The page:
Magenta veins criss-cross South Australia’s landscape, leading to spectacular pink lakes. See them yourself with South Australia's bucket list.
No, your eyes do not deceive you. And no, we haven’t gone crazy in Photoshop. South Australia is home to some of the world’s most vibrant pink lakes, stunning travellers with their dreamlike hues, set against the greens, blues and reds of regional South Australia.
Of course, there’s a logical explanation behind nature’s strawberry milkshakes. It’s the lakes’ high salinity levels, combined with the presence of salt-loving algae and pink bacteria known as halobacteria that turn them bright pink. The less water in the lake, the more concentrated the salt and the brighter the colour.
But enough with the details. It’s time to hit the road and start exploring our lakes for yourself. From the Eyre Peninsula to the Outback, here are our top five South Australian pink lakes.
1. LAKE MACDONNELL, EYRE PENINSULA
Mother Nature’s full palette is on show at the Eyre Peninsula’s Lake MacDonnell with a super-high salt concentration resulting in some seriously intense colours. At the end of this road lies Eyre Peninsula’s beautiful Cactus Beach: an oceanic wonderland, drawing surfers from across the world to its powerful breaks and Southern Ocean swells.
Lake MacDonnell is a 1 hour and 30 minute flight then a 45 minute drive from Adelaide.
2. LAKE BUMBUNGA, CLARE VALLEY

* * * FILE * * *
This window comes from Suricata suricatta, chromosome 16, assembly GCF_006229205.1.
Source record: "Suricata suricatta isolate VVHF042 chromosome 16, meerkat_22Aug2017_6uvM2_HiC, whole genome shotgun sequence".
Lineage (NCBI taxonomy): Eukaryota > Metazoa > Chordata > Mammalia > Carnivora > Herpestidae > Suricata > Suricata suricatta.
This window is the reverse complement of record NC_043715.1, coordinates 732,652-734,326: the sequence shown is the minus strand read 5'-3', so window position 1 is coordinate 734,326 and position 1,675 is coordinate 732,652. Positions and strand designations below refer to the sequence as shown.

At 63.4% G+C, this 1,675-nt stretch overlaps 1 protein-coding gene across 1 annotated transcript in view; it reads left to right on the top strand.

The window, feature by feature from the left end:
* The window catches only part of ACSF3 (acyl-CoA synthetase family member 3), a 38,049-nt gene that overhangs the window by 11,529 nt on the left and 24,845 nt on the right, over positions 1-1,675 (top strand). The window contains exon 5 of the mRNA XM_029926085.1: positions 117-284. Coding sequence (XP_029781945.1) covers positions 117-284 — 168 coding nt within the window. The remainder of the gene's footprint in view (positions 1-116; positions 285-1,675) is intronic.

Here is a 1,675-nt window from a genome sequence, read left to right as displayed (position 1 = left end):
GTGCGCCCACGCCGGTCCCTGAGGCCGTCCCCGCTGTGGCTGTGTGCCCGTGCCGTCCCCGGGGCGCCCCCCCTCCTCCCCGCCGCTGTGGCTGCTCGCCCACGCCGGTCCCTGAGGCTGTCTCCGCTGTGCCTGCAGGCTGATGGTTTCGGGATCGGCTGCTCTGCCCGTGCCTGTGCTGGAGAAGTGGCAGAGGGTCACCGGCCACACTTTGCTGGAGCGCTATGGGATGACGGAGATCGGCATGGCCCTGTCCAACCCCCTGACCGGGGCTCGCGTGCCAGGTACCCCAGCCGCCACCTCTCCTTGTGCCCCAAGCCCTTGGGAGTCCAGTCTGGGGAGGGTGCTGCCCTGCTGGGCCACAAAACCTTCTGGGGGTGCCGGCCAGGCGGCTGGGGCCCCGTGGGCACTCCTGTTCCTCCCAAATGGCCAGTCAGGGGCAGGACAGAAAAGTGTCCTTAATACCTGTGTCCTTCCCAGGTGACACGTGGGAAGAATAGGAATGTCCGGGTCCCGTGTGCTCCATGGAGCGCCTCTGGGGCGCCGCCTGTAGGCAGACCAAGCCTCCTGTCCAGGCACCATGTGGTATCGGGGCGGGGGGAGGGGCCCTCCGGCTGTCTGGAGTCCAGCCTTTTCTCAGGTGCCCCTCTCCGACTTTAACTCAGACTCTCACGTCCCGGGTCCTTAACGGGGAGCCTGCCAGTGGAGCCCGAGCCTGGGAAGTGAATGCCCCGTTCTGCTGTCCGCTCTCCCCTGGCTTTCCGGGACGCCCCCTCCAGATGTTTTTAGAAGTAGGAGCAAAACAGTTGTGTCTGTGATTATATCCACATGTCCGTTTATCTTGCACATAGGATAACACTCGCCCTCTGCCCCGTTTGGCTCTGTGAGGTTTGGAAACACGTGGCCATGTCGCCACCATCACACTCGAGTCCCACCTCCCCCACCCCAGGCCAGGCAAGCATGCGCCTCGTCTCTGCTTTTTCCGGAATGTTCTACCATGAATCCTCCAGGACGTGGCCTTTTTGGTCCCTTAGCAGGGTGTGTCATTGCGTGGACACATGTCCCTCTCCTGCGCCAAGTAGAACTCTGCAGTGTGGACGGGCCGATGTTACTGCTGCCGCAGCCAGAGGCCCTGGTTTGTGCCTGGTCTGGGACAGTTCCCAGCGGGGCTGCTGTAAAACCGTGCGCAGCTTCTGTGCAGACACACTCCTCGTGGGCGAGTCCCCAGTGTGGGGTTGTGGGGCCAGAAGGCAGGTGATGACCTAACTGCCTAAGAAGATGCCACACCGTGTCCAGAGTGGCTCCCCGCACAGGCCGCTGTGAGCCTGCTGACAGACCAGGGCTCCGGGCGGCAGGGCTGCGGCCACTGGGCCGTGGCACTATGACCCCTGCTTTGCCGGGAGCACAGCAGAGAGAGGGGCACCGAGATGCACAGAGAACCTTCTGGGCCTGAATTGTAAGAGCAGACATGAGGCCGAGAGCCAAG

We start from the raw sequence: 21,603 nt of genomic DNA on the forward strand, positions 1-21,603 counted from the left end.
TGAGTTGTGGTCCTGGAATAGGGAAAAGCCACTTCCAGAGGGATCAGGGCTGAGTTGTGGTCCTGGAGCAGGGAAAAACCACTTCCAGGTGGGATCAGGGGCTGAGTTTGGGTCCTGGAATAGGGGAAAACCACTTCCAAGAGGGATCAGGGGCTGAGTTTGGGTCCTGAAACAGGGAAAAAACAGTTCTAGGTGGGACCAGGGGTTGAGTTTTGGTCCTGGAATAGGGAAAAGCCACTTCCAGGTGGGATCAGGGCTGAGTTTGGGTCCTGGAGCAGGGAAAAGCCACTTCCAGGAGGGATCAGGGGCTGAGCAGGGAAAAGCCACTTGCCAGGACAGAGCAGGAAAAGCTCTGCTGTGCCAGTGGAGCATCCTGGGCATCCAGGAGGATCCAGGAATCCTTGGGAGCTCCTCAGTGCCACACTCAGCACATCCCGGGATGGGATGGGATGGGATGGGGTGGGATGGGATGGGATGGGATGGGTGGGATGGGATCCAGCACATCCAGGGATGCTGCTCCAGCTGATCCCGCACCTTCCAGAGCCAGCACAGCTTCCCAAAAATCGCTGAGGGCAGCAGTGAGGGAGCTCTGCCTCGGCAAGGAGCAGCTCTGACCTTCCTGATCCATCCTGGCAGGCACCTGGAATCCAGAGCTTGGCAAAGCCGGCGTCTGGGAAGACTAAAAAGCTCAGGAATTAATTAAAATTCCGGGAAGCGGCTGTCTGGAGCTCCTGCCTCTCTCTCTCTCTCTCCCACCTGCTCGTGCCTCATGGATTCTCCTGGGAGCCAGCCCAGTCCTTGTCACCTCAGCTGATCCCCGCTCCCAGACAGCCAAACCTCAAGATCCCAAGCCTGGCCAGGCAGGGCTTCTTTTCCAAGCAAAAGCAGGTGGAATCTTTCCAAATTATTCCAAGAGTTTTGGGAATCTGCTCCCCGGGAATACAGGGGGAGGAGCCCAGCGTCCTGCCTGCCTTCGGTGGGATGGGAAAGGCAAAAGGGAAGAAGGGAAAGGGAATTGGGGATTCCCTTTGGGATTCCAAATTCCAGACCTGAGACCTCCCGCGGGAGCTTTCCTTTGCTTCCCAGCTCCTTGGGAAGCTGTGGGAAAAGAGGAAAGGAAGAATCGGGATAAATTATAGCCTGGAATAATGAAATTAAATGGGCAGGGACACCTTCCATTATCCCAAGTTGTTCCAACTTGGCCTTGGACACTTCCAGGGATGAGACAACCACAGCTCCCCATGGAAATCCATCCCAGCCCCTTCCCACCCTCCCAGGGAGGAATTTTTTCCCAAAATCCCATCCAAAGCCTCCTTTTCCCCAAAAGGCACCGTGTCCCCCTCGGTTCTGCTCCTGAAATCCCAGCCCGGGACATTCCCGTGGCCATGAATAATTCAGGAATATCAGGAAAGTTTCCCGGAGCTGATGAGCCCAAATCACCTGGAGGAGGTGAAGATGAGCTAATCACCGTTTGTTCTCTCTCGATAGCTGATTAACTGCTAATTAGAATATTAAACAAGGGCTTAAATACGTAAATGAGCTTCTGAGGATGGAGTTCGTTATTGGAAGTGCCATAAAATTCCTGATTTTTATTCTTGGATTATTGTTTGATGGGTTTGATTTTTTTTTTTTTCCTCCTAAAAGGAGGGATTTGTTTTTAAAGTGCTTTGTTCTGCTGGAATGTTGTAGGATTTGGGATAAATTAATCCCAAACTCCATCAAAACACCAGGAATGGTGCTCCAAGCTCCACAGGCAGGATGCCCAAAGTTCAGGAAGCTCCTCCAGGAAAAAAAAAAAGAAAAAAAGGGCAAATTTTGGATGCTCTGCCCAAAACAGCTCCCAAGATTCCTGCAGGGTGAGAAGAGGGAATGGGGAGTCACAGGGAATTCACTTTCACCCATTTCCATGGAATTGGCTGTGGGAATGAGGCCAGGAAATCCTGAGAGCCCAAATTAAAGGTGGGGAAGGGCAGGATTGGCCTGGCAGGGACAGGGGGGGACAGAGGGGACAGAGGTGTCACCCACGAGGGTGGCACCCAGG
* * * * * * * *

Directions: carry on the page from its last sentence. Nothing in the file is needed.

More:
Less than two hours’ drive from Adelaide, Lake Bumbunga’s bubble gum shores draw an eclectic crowd from casual photographers to high-end fashion brands. Located in Lochiel, the lake is known to change colour from pink, to white, to blue, depending on the salinity of the water throughout the year. Head north from Lake Bumbunga and you’ll find yourself in the famed Clare Valley wine region where you can quench your thirst with colour-coordinated rosé from Mr Mick, Kilikanoon or Jim Barry.
Lake Bumbunga is a 1 hour and 40 minute drive from Adelaide.
3. LAKE EYRE, OUTBACK SOUTH AUSTRALIA
The pale pinks, oranges and yellows of Lake Eyre epitomise Outback South Australia. Usually a giant salt pan, Kati Thanda-Lake Eyre occasionally fills with water thanks to summer rainfall further north, creating a desert oasis which can truly be appreciated when seen from the air on a scenic Wrightsair flight.
Lake Eyre is a 6 hour drive (or a 1 hour and 30 minute flight) to Roxby Downs from Adelaide.
4. LAKE HART, OUTBACK SOUTH AUSTRALIA
As spectacular by night as it is by day, Woomera’s Lake Hart is a must-visit while trekking across the Outback on the Explorer’s Way road trip. Once one of Australia’s most prized salt deposits, Lake Hart was at the centre of a thriving industry in the 1930s. Today, it draws visitors for its isolation and natural beauty and can be spotted from the comfort of Great Southern Rail’s Ghan as it snakes its way along 2,979km of rail between Darwin and Adelaide.
Lake Hart is a 5 hour and 30 minute drive from Adelaide.
5. LAKE ALBERT, FLEURIEU PENINSULA
Along the Mighty Murray River lies a bright pink paradise. Lake Albert’s incredible colour is the result of millions of tiny micro-organisms that produce beta-carotene, turning it pink when they thrive. This area also serves as the northern gateway to the Coorong National Park – a long, narrow ribbon of saline wetlands, salt pans, coastal dunes and wild beaches that stretch over 150 kilometres from the Fleurieu Peninsula to the Limestone Coast.
Lake Albert is a 1 hour and 40 minute drive from Adelaide.
KEEP EXPLORING SOUTH AUSTRALIA
Trek across the rugged, ancient outback, swim at picture-perfect beaches, come face-to-face with roos, koalas, sea lions and great white sharks (in the safety of a Jaws-resistant cage, of course) or treat your stomach to some of the world’s best food and most awarded wine.